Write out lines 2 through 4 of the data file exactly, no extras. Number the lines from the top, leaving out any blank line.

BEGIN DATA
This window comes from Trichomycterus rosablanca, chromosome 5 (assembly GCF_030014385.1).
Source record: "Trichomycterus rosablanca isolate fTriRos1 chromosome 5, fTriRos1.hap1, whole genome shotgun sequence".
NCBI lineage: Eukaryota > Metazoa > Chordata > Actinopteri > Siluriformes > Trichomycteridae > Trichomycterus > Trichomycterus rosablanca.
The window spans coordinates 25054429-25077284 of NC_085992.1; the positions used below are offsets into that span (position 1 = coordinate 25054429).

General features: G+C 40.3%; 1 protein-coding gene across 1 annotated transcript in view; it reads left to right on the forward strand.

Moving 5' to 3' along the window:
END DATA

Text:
Source record: "Trichomycterus rosablanca isolate fTriRos1 chromosome 5, fTriRos1.hap1, whole genome shotgun sequence".
NCBI lineage: Eukaryota > Metazoa > Chordata > Actinopteri > Siluriformes > Trichomycteridae > Trichomycterus > Trichomycterus rosablanca.
The window spans coordinates 25054429-25077284 of NC_085992.1; the positions used below are offsets into that span (position 1 = coordinate 25054429).